Welcome back to our ongoing series of best-of lists for this year, where we give some of the bands we covered (or just adored) in 2016 a chance to publish their own lists regarding their favorite albums of this past year. Today, we’ve got a list by Wrvth, whose self-titled album ranked…
Aside from being a cool title, this feature is really dependent on a band actually having a Bandcamp account. Nowadays, if a band doesn’t have releases streaming on this platform, I might ignore them completely. That’s just how it works. You get used to the layout and ease of something, then anything else seems just meh. But I digress. Back once again with some of the best and most bludgeon(ish) bands releases streaming through Bandcamp right now, I bring you not one, but two British acts laying the smacketh down. Each in their own charming manner.
On this day, I bring not a standard blast of filth and depravity, instead something far more tied together and serene. In places. This is a track that defies my own need for blast beats and fuzz because it has neither and still cranks me right up. “Supercell” is the…
For those who missed our last installment, We post biweekly updates covering what the staff at Heavy Blog have been spinning. Given the amount of time we spend on the site telling you about music that does not fall neatly into the confines of conventional “metal,” it should come as no surprise that many of us on staff have pretty eclectic tastes that range far outside of metal and heavy things. We can’t post about all of them at length here, but we can at least let you know what we’re actually listening to. For those that would like to participate as well (and please do) can drop a 3X3 in the comments, which can be made with tapmusic.net through your last.fm account, or create it manually with topsters.net. Also, consider these posts open threads to talk about pretty much anything music-related. We love hearing all of your thoughts on this stuff and love being able to nerd out along with all of you.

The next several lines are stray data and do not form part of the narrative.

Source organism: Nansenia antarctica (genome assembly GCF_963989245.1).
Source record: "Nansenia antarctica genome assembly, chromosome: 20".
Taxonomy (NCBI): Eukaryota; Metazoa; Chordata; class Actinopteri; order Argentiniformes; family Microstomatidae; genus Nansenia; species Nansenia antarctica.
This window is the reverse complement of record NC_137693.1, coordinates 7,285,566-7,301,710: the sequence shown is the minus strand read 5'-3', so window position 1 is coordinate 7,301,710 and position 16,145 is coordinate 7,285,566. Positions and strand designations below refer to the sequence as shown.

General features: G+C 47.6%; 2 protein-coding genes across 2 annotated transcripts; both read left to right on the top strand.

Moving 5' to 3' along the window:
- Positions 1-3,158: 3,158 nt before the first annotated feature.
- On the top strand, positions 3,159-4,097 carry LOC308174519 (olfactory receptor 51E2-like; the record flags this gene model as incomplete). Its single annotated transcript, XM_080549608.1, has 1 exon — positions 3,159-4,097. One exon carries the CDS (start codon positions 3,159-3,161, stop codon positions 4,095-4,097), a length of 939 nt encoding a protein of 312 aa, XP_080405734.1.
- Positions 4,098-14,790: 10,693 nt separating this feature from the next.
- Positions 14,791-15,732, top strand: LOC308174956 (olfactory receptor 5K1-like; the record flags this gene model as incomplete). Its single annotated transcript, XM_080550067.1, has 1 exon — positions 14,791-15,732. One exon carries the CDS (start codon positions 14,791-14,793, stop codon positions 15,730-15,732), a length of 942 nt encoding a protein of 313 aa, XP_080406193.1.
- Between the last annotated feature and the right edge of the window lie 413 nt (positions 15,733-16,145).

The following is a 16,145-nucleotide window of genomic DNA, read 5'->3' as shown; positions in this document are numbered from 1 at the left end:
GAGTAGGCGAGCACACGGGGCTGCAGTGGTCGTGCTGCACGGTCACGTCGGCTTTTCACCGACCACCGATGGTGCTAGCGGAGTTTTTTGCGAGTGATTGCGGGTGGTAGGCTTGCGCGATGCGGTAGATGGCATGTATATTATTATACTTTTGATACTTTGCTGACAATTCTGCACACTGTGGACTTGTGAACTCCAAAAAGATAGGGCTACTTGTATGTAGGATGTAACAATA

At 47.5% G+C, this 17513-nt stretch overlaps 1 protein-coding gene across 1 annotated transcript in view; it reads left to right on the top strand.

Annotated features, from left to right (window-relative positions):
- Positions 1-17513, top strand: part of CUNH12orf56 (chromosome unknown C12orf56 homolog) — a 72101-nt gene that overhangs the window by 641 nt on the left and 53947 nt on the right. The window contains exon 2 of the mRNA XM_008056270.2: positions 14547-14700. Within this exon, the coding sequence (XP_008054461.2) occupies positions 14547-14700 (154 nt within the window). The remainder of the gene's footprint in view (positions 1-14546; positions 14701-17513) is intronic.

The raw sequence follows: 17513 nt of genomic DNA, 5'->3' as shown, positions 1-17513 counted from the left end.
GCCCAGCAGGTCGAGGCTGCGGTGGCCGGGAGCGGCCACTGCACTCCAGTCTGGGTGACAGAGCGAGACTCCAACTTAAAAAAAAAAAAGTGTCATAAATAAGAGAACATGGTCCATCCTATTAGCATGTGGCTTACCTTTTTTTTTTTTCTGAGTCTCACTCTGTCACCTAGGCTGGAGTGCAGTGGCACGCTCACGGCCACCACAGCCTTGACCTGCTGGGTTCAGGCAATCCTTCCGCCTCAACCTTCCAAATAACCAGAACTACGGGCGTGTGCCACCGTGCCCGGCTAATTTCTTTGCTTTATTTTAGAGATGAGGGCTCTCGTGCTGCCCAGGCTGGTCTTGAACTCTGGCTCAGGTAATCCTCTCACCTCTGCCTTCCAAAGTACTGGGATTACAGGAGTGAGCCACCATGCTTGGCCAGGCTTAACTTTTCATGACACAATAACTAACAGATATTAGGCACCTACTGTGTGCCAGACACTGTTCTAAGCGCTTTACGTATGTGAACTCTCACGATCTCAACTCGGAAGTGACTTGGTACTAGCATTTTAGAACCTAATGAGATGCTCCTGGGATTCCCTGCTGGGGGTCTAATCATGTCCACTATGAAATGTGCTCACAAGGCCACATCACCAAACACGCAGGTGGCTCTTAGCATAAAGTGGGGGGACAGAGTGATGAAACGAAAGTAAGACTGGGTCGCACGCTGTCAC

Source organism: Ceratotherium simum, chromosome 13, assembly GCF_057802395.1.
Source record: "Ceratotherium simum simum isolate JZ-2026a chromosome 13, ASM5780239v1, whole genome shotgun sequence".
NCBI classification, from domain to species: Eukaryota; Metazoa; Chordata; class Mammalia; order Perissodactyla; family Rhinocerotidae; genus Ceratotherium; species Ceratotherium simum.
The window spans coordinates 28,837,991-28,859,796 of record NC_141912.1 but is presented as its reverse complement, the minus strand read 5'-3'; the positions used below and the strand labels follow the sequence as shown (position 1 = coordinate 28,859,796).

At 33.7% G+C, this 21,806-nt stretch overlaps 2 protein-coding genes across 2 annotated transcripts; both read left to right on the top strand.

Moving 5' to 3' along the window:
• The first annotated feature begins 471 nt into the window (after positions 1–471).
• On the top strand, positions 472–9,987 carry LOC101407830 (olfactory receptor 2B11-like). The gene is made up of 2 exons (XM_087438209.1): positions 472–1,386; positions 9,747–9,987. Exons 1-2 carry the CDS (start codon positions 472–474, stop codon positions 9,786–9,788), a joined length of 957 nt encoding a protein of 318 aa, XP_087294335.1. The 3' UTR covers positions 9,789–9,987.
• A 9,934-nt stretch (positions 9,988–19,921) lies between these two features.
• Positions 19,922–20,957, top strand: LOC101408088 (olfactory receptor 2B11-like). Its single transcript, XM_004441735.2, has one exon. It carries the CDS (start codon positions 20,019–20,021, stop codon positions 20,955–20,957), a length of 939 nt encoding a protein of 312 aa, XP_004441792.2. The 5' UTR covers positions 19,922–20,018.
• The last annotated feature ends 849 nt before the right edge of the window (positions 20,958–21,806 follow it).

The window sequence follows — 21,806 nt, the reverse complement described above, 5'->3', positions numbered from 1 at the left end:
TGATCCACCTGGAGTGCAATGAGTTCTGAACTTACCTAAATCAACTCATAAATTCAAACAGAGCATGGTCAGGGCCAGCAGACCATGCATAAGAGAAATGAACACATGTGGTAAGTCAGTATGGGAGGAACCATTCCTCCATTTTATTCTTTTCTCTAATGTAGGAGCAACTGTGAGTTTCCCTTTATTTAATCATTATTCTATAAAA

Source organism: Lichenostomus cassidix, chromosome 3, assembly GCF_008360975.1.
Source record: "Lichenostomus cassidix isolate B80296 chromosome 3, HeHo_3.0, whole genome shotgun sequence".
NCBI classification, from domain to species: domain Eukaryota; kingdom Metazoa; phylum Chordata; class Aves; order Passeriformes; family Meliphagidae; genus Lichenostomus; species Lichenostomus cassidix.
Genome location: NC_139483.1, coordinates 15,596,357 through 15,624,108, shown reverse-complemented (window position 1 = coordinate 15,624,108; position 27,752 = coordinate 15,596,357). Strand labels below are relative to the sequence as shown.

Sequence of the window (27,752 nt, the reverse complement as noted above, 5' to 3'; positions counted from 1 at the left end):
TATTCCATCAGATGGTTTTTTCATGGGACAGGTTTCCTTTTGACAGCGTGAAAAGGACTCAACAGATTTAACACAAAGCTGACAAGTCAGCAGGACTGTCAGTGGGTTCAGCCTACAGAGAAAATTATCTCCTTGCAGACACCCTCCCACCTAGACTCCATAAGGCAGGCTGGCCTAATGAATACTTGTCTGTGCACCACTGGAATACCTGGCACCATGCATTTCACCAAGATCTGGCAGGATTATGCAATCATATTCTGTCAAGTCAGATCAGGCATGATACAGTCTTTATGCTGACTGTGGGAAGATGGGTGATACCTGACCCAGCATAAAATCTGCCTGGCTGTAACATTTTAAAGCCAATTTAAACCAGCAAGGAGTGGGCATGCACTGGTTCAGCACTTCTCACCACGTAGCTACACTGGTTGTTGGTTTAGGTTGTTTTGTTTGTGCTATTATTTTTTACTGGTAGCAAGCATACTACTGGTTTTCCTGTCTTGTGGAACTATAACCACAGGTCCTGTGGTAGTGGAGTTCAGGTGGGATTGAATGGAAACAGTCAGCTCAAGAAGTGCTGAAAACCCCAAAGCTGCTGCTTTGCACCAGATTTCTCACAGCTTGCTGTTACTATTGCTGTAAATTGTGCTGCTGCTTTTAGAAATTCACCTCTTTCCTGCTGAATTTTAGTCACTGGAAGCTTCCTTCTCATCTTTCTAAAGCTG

In contrast to last week, we have so much news that it takes up a big chunk of our time! What kind of news? News like Perturbator’s perturbing image of nipples getting perturbed, the guitarist of Every Time I Die losing his first match in his wrestling career, Enslaved celebrating their 25th year, Axl Rose joining AC/DC, the singer of Puddle of Mudd having a breakdown onstage, and rumors about The Human Abstract, Mortician having their logo appropriated by a fashion label, then we discuss new music or videos from Caligula’s Horse, Babymetal, Wormed, Circle of Contempt, Black Mountain and Thrice. We also talk about this super cool genre map that we discovered. Then we go into our weekly discussions, this time about fallacies that prevent people from growing up and remaining content with their musical taste and… that’s it? We did spend a lot of time on these topics! But come back next week for more!